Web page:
Cllr Conor Sheehan: we are far too car dependent
PEOPLE who do not work in Limerick should be excluded from an affordable housing scheme, a councillor has controversially said.
Newly elected Labour City North member Conor Sheehan believes the local authority should bar people who leave Limerick to work in other cities from availing of social housing.
He said council “should not be encouraging this” as “we are far too car dependent”.
The comments at a housing committee meeting prompted a backlash from Fine Gael councillors Stephen Keary, and current deputy mayor, Cllr Adam Teskey, who said council would be in “dangerous territory” by taking this approach.
It comes after council staff members Aoife Duke and Sarah Newell unveiled plans to roll-out an affordable housing model here, in which young people could avail of their first home for below market value.
Limerick’s local authority will be seeking advice from Cork City Council which has recently introduced a scheme.
But, due to demand likely exceeding supply, Ms Newell said there will need to be ways to allow people to qualify, such as income level, whether they grew up or went to school in the area, and also the kilometre distance from where they work.
It was this which prompted the intervention from Cllr Sheanan who said: “We should be keeping the distance as low as possible. I do not want to facilitate people living in Limerikc, but commuting to Cork, Dublin, Tralee or wherever. It’s not something we should be encouraging.”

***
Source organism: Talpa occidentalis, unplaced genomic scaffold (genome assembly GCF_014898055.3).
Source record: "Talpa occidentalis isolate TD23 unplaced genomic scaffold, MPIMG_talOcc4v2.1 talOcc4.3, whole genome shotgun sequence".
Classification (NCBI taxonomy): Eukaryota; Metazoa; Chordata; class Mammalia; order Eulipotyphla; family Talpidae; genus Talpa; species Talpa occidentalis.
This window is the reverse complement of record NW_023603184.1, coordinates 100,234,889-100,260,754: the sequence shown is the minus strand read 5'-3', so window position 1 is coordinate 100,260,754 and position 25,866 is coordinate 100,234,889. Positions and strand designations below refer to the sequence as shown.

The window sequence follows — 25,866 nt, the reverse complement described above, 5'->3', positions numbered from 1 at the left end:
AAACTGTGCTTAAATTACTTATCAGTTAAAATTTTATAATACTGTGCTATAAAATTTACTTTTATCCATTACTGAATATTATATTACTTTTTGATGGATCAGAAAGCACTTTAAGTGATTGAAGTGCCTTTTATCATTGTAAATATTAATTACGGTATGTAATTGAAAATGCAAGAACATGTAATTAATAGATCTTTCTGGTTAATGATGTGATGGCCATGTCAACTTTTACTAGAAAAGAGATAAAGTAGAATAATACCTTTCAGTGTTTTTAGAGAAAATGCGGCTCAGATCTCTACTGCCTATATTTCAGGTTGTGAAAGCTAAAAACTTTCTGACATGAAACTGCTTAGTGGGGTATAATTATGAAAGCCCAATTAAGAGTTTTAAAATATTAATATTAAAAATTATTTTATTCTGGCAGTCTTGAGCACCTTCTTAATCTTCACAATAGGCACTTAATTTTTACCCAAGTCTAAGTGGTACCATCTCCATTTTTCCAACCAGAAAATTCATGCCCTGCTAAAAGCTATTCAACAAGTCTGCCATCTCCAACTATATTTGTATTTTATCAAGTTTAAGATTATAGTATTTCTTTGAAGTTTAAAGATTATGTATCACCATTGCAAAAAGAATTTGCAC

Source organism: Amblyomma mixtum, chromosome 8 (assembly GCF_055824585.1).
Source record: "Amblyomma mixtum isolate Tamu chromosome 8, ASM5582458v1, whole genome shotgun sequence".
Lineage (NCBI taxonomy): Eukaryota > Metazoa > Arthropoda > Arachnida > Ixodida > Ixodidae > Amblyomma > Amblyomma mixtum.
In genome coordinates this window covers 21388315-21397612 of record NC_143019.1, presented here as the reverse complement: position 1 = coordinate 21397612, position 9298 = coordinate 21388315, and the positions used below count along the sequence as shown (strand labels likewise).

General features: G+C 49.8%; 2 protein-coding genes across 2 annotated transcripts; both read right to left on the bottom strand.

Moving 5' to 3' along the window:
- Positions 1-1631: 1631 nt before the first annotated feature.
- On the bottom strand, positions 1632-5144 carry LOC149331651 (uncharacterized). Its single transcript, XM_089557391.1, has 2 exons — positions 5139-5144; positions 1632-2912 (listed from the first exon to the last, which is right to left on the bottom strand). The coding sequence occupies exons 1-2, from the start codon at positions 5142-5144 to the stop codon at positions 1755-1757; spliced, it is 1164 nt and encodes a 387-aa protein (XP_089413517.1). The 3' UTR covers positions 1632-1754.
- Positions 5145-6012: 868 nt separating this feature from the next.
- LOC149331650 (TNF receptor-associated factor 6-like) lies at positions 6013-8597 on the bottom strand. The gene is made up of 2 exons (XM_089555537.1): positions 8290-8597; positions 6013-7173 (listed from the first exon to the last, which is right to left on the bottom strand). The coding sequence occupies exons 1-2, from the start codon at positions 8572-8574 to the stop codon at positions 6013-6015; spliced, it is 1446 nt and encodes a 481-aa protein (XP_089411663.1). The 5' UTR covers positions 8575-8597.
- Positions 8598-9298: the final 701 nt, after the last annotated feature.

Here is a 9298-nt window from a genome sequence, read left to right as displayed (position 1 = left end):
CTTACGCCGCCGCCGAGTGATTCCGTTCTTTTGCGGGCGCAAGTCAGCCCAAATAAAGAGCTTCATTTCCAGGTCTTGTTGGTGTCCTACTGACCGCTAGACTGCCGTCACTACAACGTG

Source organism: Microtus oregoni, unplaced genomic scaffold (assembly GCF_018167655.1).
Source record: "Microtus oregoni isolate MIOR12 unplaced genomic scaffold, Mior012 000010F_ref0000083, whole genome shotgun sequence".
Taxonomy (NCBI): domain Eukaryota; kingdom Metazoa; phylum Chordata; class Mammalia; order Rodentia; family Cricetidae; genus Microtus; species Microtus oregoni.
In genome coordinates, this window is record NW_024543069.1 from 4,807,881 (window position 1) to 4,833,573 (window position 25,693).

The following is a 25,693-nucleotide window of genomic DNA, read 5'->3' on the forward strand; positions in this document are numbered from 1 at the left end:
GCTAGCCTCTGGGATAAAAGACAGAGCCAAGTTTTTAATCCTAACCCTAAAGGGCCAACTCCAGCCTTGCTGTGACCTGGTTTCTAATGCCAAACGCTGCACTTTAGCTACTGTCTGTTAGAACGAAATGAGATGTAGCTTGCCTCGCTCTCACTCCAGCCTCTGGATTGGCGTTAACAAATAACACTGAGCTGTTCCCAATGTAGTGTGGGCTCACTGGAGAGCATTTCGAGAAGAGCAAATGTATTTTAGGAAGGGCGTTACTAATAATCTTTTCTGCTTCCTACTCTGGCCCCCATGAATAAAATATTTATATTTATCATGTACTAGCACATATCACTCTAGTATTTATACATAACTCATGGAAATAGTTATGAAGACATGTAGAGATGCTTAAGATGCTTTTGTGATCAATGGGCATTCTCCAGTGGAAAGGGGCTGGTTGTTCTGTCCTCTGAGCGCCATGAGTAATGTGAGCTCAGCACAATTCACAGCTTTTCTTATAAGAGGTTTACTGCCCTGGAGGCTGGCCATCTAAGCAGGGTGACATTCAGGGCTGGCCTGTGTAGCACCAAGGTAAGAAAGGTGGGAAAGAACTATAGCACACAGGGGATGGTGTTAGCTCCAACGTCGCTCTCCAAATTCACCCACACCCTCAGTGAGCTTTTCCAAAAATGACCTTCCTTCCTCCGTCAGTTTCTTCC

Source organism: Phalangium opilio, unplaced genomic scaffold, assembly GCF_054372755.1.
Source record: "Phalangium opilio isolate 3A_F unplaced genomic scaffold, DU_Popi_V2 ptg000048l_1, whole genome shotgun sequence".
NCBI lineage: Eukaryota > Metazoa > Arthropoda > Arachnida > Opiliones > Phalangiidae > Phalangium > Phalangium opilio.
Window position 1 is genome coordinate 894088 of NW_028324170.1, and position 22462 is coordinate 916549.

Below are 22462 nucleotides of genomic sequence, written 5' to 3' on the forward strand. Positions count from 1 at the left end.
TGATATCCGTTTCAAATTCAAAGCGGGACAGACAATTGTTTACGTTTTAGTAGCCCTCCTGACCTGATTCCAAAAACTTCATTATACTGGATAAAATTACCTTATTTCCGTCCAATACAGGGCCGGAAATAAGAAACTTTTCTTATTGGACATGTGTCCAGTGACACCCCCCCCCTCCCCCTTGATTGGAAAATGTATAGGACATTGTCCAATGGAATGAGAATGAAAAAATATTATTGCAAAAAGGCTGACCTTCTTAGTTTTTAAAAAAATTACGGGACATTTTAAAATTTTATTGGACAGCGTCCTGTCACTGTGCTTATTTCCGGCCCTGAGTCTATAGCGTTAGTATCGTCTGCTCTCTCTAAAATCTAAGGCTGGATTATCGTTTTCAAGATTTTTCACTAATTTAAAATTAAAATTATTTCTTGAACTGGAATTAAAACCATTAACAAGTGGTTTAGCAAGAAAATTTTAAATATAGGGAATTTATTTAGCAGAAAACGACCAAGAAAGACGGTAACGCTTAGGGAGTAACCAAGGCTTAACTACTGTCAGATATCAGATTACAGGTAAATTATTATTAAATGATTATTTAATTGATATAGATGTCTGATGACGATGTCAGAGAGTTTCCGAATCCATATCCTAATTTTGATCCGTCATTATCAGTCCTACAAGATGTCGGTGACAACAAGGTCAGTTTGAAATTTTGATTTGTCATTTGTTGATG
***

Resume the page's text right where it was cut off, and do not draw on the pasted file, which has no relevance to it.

“We are far too car dependent, and I do not want to encourage urban sprawl,” he added.
The intervention angered former mayor, Cllr Keary, who said often people travelling away from Limerick for work is “by necessity”.
He pointed out that Ireland has some of the best roads, and people should take advantage of them.
Cllr Teskey, who represents Adare-Rathkeale, added: “I’d distance myself completely from these comments. A whole person’s livelihood depends on income. We, as a government, people in government and people in business are doing our best to create more jobs. We’ve seen our unemployment rate creep from 16% down to 5.3%.
“There is employment there, but a person should not be prohibited, whether they work in Cork, Dundalk or wherever, from housing in relation to this.”
Green Party councillor Sean Hartigan added: “I’m all for sustainable transport. But for me, it is more complex than the distance you travel to work.
“People going from the Castletroy to Dublin on the Green Bus [Dublin Coach] are probably more environmental than those who, say, travel from Castletroy to Shannon by car.”
Many people on the southern and western edges of Co. Limerick would face a shorter commute to work if they were travelling to Cork or Tralee.
Meanwhile, there was a backlash against the government from Cllrs Keary and Teskey over the affordable housing scheme.
It came after members were informed they could only make limited changes to it.
Cllr Teskey said he felt “handcuffed” into supporting the scheme, adding: “We are being hoodwinked into supporting national policy at local level in Limerick.
“While I am a member of the governing party, I have a job and an onus to the people I represent, to keep the government and the relevant minister in line and responsible.”
After councillor Keary was informed that it was his own party’s minister Eoghan Murphy who proposed the affordable housing scheme, he said: “It doesn’t mean he is correct though”.
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